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Skill Architecture

In this reference

Intro

Developers can compose conversational experiences by stitching together re-usable conversational capabilities, known as Skills.

Within an Enterprise, this could be creating one parent bot bringing together multiple sub-bots owned by different teams, or more broadly leveraging common capabilities provided by other developers. With this preview of Skills, developers can create a new bot (typically through the Virtual Assistant template) and add/remove Skills with one command line operation incorporating all Dispatch and Configuration changes.

Skills are themselves Bots, invoked remotely and a Skill developer template (.NET, TS) is available to facilitate creation of new Skills.

A key design goal for Skills was to maintain the consistent Activity protocol and ensure the development experience was as close to any normal V4 SDK bot as possible. To that end, a Bot simply starts a SkilllDialog which abstracts the skill invocation mechanics.

Invocation Flow

Skill Invocation Flow

Dispatcher

The Dispatcher plays a central role to enabling a Bot to understand how to best process a given utterance. The Dispatch through use of the Skill CLI is updated with triggering utterances for a given Skill and a new Dispatch intent is created for a given Skill. An example of a Dispatch model with a point of interest skill having been added is shown below.

Dispatch with Skill Example

When the user of a Virtual Assistant asks a question, the Dispatcher will process the utterance and as appropriate identify a skill intent as being the most appropriate way to process the utterance.

SkillDialog

When testing a Virtual Assistant using the Emulator the SkillDialog surfaces Skill invocation and slot-filling telemetry.

On start-up of a Virtual Assistant, each registered Skill results in a SkillDialog instance being created which is associated with a SkillManifest instance containing details about the Skill including it's endpoint, actions and slots.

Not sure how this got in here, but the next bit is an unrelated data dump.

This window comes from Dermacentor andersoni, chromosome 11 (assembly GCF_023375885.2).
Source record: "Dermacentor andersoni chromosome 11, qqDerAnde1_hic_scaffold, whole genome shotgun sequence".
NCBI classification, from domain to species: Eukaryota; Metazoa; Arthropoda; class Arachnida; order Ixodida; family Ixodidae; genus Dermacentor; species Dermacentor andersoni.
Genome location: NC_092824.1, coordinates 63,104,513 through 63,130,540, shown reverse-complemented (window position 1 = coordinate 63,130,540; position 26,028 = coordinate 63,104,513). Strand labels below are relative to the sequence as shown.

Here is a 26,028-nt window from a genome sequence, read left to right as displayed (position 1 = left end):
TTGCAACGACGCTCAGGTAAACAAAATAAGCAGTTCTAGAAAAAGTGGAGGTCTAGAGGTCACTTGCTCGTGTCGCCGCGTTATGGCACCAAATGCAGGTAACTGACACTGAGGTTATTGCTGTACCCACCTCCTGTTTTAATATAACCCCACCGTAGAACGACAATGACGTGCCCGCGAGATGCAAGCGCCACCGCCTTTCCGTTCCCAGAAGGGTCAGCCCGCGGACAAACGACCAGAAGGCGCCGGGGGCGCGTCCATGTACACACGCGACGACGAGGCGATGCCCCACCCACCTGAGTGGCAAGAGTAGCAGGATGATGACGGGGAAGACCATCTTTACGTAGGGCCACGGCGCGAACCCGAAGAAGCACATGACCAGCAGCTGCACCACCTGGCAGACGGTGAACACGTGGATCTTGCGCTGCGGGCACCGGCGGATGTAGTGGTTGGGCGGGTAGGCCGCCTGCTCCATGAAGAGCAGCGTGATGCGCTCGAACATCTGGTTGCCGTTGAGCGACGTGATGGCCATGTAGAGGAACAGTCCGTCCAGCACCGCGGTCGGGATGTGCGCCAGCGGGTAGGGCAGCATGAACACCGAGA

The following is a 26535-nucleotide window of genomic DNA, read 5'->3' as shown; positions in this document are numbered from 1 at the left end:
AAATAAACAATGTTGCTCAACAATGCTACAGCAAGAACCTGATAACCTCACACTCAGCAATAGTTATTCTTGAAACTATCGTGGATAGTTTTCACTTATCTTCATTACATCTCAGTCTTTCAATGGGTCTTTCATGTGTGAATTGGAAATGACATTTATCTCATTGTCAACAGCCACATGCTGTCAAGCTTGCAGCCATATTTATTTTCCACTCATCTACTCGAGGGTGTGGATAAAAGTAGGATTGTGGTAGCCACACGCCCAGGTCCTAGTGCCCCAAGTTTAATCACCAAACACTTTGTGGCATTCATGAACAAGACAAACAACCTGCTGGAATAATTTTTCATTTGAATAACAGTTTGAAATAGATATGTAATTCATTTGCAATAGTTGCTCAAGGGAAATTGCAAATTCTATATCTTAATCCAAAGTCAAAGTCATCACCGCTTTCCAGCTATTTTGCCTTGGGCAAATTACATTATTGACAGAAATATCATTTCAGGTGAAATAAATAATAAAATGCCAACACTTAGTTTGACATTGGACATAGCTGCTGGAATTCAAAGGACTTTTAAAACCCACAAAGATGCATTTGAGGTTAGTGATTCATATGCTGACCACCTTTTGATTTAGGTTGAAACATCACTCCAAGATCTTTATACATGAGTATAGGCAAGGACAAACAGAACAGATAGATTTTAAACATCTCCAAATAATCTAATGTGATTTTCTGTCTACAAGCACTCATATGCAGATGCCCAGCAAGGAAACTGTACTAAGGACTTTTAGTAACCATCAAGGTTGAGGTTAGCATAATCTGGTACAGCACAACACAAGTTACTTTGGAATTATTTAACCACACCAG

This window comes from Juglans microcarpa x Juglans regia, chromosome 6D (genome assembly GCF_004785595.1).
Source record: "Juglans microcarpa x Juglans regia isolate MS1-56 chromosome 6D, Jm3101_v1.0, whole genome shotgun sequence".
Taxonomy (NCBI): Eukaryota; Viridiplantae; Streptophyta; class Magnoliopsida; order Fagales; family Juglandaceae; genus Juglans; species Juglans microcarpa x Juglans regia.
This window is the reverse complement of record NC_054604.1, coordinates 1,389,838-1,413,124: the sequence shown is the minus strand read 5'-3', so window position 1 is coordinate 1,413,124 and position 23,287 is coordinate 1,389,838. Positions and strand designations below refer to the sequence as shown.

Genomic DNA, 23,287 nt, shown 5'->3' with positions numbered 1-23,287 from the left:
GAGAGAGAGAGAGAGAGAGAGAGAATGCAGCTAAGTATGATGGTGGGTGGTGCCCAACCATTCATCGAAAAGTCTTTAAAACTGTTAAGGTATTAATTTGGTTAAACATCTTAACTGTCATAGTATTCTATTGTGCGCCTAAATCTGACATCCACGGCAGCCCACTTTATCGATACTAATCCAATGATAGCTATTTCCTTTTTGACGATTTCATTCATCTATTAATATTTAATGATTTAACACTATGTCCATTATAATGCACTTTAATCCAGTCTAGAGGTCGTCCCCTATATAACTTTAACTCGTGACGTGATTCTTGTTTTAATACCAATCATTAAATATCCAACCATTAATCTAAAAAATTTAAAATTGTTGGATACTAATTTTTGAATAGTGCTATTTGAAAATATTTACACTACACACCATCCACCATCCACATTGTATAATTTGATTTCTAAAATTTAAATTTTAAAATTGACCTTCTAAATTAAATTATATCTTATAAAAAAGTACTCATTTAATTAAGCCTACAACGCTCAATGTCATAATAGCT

All communication between a Virtual Assistant and a Skill is performed through a custom SkillDialog, which is started when the dispatcher identifies a Skill that maps to a users utterances. Skills are invoked through a lightweight SkillWebSocket or SkillHttp adapter, maintaining the standard Bot communication protocol and ensuring Skills can be developed using the standard Bot Framework toolkit.

The SkillManifest provides the endpoint for the SkillDialog to communicate with along with action and slot information. Slots are optional and a way to pass parameters to a Skill.

A skill/begin event is sent at the beginning of each Skill Dialog and the end of a Skill Dialog is marked by the sending of a endOfConversation event. This event contains a SkillContext object that contains matched Slot information, if the Virtual Assistant has populated matching data into it's SkillContext object then it's retrieved and passed across to the Skill.

For example, if there is a Location data item in Virtual Assistant SkillContext object and the Skill being invoked has a Location slot it will be matched and passed.

An example of a skill/begin event is shown below:

{
   "type": "event",
   "channelId": "test",
   "from": {
       "id": "user1",
       "name": "User1"
   },
   "conversation": {
       "id": "Conversation1"
   },
   "recipient": {
       "id": "bot",
       "name": "Bot"
   },
   "value": {
       "param1": "TEST",
       "param2": "TEST2"
   },
   "name": "skill/begin"
}

This dialog remains active on the Virtual Assistant's DialogStack, ensuring that subsequent utterances are routed to your Skill.

When an EndOfConversation event is sent from the Skill, it tears down the SkillDialog and returns control back to the Virtual Assistant.

See the SkillAuthentication section for information on how Bot->Skill invocation is secured.

Skill Middleware

The SkillMiddleware is used by each Skill and is configured automatically if you use the Skill Template.

The middleware consumes the skill/begin event and populates SkillContext on the Skill side making slots available.

Interrupting Active Skills

Skills can be interrupted through a top-level interruption (e.g. "cancel"). The user is prompted to confirm before tearing down the active Skill. This requires each utterance, even during a SkillDialog to be inspected by the Bot Dispatcher to determine if cancellation is needed before then continuing. That is not shown in the above diagram for brevity reasons.

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